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The Metabolism of Arsenite

Edited by Joanne M. Santini, Seamus A. Ward

CRC Press – 2012 – 218 pages

Series: Arsenic in the environment

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    April 19th 2012


Up to 200 million people in 70 countries are at risk from drinking water contaminated with arsenic, which is a major cause of chronic debilitating illnesses and fatal cancers. Until recently little was known about the mobility of arsenic, and how redox transformations determined its movement into or out of water supplies. Although human activities contribute to the release of arsenic from minerals, it is now clear that bacteria are responsible for most of the redox transformation of arsenic in the environment. Bacterial oxidation of arsenite (to the less mobile arsenate) has been known since 1918, but it was not until 2000 that a bacterium was shown to gain energy from this process. Since then a wide range of arsenite-oxidizing bacteria have been isolated, including aerobes and anaerobes; heterotrophs and autotrophs; thermophiles, mesophiles and psychrophiles. This book reviews recent advances in the study of such bacteria. After a section on background—geology and health issues—the main body of the book concerns the cellular machinery of arsenite oxidation. It concludes by examining possible applications. Topics treated are:

  • The geology and cycling of arsenic
  • Arsenic and disease
  • Arsenite oxidation: physiology, enzymes, genes, and gene regulation.
  • Community genomics and functioning, and the evolution of arsenite oxidation
  • Microbial arsenite oxidation in bioremediation
  • Biosensors for arsenic in drinking water and industrial effluents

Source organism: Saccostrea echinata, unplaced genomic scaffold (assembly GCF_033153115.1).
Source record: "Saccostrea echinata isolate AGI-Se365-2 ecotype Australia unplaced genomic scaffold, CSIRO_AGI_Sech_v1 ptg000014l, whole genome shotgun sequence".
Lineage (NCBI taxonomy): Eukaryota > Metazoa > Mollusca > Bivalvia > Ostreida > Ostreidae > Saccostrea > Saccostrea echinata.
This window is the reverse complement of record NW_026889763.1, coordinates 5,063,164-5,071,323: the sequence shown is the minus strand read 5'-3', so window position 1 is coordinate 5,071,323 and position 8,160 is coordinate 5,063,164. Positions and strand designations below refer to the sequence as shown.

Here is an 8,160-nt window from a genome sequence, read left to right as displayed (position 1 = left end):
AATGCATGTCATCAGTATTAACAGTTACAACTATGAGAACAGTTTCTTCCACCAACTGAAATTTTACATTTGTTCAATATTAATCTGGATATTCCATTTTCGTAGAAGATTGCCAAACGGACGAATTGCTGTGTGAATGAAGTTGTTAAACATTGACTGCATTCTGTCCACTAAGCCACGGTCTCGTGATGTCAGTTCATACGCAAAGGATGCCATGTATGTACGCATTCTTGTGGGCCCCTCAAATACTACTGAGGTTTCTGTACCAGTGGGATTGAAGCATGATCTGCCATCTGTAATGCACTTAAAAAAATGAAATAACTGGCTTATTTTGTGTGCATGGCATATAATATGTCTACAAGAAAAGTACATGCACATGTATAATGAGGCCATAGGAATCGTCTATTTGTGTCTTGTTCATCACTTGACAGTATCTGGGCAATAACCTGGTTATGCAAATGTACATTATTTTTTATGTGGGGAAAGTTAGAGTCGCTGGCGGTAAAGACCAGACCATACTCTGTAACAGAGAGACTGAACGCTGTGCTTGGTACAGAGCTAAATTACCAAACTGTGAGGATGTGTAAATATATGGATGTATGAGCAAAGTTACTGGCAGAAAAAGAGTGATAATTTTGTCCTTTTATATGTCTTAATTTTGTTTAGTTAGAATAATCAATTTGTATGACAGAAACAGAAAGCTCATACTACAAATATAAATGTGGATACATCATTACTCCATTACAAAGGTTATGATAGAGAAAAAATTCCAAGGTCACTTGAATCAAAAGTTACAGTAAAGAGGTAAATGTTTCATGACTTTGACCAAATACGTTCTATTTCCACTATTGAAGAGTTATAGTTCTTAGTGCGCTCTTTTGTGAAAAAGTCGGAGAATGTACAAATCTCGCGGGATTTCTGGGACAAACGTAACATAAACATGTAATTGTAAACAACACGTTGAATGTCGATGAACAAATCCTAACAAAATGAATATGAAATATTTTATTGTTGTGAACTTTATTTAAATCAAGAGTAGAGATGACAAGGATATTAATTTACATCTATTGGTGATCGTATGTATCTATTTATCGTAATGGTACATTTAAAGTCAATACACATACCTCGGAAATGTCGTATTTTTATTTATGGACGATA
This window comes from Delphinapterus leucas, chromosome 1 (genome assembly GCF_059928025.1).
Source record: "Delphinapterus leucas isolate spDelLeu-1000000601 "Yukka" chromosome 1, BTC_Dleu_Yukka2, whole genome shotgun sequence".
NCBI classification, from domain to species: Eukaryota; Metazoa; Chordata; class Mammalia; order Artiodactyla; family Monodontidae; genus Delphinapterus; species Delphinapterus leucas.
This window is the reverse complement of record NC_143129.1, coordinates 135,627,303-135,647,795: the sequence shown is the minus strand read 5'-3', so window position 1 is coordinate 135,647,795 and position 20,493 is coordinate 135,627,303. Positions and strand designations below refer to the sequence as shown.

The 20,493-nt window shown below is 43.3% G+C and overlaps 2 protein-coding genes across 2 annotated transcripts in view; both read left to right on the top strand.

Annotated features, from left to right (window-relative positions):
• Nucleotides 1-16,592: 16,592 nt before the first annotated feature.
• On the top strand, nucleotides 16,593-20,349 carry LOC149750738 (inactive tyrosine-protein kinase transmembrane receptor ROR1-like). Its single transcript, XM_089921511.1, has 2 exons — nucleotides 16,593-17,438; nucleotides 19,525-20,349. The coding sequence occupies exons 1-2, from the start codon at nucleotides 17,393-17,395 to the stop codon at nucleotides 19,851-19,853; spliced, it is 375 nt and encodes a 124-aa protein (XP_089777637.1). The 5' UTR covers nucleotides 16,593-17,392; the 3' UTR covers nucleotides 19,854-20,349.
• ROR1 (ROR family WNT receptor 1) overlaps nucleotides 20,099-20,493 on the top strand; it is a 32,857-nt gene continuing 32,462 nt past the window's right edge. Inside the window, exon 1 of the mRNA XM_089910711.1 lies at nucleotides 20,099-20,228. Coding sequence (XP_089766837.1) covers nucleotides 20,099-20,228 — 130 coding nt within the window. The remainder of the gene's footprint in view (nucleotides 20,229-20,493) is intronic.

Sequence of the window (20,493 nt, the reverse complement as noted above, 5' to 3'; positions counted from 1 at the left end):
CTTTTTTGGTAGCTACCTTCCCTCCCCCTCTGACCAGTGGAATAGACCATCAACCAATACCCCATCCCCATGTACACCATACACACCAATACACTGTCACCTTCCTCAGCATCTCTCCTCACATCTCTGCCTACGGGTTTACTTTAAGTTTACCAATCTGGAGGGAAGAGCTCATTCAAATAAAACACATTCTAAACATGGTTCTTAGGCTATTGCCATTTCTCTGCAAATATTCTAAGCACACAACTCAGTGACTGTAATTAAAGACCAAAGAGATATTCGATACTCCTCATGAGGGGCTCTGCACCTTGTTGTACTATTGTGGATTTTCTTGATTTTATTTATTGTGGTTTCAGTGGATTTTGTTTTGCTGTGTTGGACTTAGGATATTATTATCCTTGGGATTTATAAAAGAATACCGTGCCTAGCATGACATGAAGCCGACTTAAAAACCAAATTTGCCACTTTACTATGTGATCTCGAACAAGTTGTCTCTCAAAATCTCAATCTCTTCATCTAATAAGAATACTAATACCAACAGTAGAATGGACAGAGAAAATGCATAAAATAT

Arsenic in the environment

D. Kossoff & K.A. Hudson-Edward


Chemistry and mineralogy of arsenic

Distribution of arsenic in the environment

Processes of arsenic cycling in the environment

Giant Mine,Yellowknife, Canada: Arsenite waste as the legacy of gold mining and processing

M. Bromstad & H.E. Jamieson



Arsenic and arsenite in mine wastes and surrounding area

Transformation and remobilization of arsenic species

Site remediation


Genotoxic and carcinogenic risk of arsenic exposure. Influence of interindividual genetic variability

R. Marcos & A. Hernández


Carcinogenic risk

Genotoxic risk

Genetic polymorphisms affecting carcinogenic risk

Genetic polymorphisms affecting genotoxic risk


Overview of microbial arsenic metabolism and resistance

J.F. Stolz


Arsenic resistance

Arsenic in energy generation

Prokaryotic aerobic oxidation of arsenite

T.H. Osborne & J.M. Santini


Aerobic arsenite-oxidizing bacteria

Arsenite metabolism

Aerobic arsenite-oxidizing communities

Summary and future directions

Anaerobic oxidation of arsenite by autotrophic bacteria: The view from Mono Lake, California

R.S. Oremland, J.F. Stolz & C.W. Saltikov


Nitrate-respiring arsenite-oxidizers

An annotated arsenate reductase that runs in reverse

Anoxygenic photosynthesis fueled by arsenite

Arsenite oxidase

M.D. Heath, B. Schoepp-Cothenet, T.H. Osborne & J.M. Santini


Characteristics of the arsenite oxidase

Microbial arsenic response and metabolism in the genomics era

P.N. Bertin, L. Geist, D. Halter, S. Koechler, M. Marchal & F. Arsène-Ploetze


Descriptive and comparative genomics

High-throughput genomics reveal the functioning of microorganisms


Arsenite oxidation – regulation of gene expression

M.Wojnowska & S. Djordjevic


Multiple modes of arsenite oxidase regulation

AioSR and their involvement in Aio regulation

Quorum sensing

Heat-shock protein DNAJ


Evolution of arsenite oxidation

R. van Lis,W. Nitschke, S. Duval & B. Schoepp-Cothenet


Molecular description of arsenic bioenergetic enzymes

Function of the enzymes

Phylogenetic analysis of Aio and Arr

Taking bioenergetics into account

Evolutionary scenario of arsenite oxidation

Remediation using arsenite-oxidizing bacteria

F. Delavat, M.-C. Lett & D. Lièvremont


Arsenite oxidation-based remediation bioprocesses


Development of biosensors for the detection of arsenic in drinking water

C. French, K. de Mora, N. Joshi, J. Haseloff & J. Ajioka


Biosensors for detection of environmental toxins

Biosensors for arsenic


Subject index

Name: The Metabolism of Arsenite (Hardback)CRC Press 
Description: Edited by Joanne M. Santini, Seamus A. Ward. Up to 200 million people in 70 countries are at risk from drinking water contaminated with arsenic, which is a major cause of chronic debilitating illnesses and fatal cancers. Until recently little was known about the mobility of arsenic, and how redox...
Categories: Toxicology, Environmental & Ecological Toxicology